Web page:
Dynamic Currency Conversion: Does The European Union Realise It Is Vital To The Economics of ATMs?

Posted on: 30/11/2018

You may be aware that there are on going  discussions in Brussels about Dynamic Currency Conversion (DCC).

If you don’t know what that is, I suggest you do not read more, for fear of being dreadfully bored!

Anyway, moving on, in early 2018, the Economic and Financial Committee of the European Union decided that it wanted to see more transparency in relation to DCC offers, on ATMs and at Point of Sale.

The Committee seemed unaware that there is already good transparency in relation to DCC offered at ATMs, whereas there is often almost none at Point of Sale. In any event, they produced a draft amendment to an existing European Union regulation, setting out additional transparency needs, as the Committee saw them.

I won’t go through the whole process that this draft has gone through during 2018. Suffice it to say that it has moved from the Committee to the Council, then to the Commission and on to the European Parliament.

The draft is now at what is called the trilogue stage, during which the Parliament, Commission and Council meet to negotiate what the final version is going to look like.

I have personally been involved in meetings with Committee representatives and the Commission, as well as submitting detailed input to the Rapporteur, who is responsible for guiding the draft through to its enactment.

What is very disappointing to me is that I have been at pains to point out  to anyone who will listen in Brussels as to the significance of DCC as a revenue stream. This particularly so for the Independent ATM Deployers (IADs), who are often installing ATMs to replace those removed by banks.

DCC transactions are more often than not only a small percentage of total transactions carried out by the public at ATMs. The majority of cash withdrawals, for example, are usually non-DCC domestic. These are often uneconomic for IADs because of downward manipulation of ATM interchange rates, which is now trending around Europe.

Put simply, without the revenue from DCC, a growing number of ATMs would be uneconomic to operate. The removal of such machines would mean the loss of access to domestic transactions at those ATMs, which may account for 80% or more of the total cash withdrawals.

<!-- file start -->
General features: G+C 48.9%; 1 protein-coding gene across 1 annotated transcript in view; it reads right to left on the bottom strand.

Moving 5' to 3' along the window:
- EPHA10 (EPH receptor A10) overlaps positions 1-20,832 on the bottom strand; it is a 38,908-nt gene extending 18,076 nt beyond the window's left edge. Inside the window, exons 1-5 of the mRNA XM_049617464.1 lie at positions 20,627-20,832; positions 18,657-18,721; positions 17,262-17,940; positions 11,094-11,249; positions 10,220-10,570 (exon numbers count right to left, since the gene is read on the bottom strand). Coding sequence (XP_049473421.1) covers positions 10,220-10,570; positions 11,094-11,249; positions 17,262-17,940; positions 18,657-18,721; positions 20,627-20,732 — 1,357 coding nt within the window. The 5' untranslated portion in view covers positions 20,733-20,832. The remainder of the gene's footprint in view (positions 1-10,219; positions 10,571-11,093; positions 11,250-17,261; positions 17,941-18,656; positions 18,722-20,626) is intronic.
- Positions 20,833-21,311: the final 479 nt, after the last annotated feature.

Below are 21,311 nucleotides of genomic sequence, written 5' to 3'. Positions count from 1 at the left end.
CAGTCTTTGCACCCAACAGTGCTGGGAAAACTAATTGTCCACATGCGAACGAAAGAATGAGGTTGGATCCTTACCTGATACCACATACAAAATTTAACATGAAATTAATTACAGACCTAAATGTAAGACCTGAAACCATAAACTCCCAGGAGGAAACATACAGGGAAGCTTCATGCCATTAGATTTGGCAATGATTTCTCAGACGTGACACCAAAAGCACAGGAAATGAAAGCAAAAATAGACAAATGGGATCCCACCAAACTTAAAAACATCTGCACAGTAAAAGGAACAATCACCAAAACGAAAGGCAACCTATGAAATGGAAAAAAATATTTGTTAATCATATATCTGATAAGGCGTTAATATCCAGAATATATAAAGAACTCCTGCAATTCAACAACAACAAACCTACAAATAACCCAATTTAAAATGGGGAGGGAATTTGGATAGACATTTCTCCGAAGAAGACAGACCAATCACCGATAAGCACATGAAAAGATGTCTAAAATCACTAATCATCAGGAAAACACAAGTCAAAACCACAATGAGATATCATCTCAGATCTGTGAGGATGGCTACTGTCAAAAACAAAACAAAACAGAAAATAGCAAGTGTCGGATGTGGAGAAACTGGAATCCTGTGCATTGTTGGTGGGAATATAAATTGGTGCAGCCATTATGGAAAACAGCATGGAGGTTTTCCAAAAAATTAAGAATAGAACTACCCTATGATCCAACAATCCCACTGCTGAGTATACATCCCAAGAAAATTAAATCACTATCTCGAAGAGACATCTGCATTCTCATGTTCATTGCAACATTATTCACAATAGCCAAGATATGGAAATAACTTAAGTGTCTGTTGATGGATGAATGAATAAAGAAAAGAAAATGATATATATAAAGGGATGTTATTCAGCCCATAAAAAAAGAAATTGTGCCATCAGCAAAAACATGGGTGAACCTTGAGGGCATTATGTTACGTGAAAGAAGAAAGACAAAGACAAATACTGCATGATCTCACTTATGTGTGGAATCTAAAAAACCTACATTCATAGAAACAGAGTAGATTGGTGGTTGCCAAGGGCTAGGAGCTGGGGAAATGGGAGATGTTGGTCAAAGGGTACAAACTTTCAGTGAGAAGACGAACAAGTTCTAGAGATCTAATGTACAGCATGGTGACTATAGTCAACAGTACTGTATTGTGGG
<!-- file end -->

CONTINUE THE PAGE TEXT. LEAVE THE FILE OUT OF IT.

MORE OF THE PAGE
So there are complex issues involved and, at their heart, is the vital need to safeguard access to cash and other financial services - AKA Financial Inclusion -  for every European citizen.In a Europe where  bank branches are disappearing and bank ATMs are also being removed, the role of the IAD’s much be both appreciated AND nurtured.

As I have already noted, I have explained all of this to everyone in Brussels, yet they continue down a path looking at DCC in isolation, apparently giving no consideration to much wider and much more important issues impacting the economics of ATMs and, therefore, the publics access to cash.

Groups of Smart ATMs, located in every significant community around Europe, can be the local touchpoints with Financial Services, for every European citizen.
However, if the European Parliament, Council of Ministers and Commission focus on the minutiae of DCC, with no appreciation of the wider issues, they put at risk the role of ATMs in the potentially golden future for Europe-wide Financial Inclusion.

I hope they realise their mistake, before it is too late.

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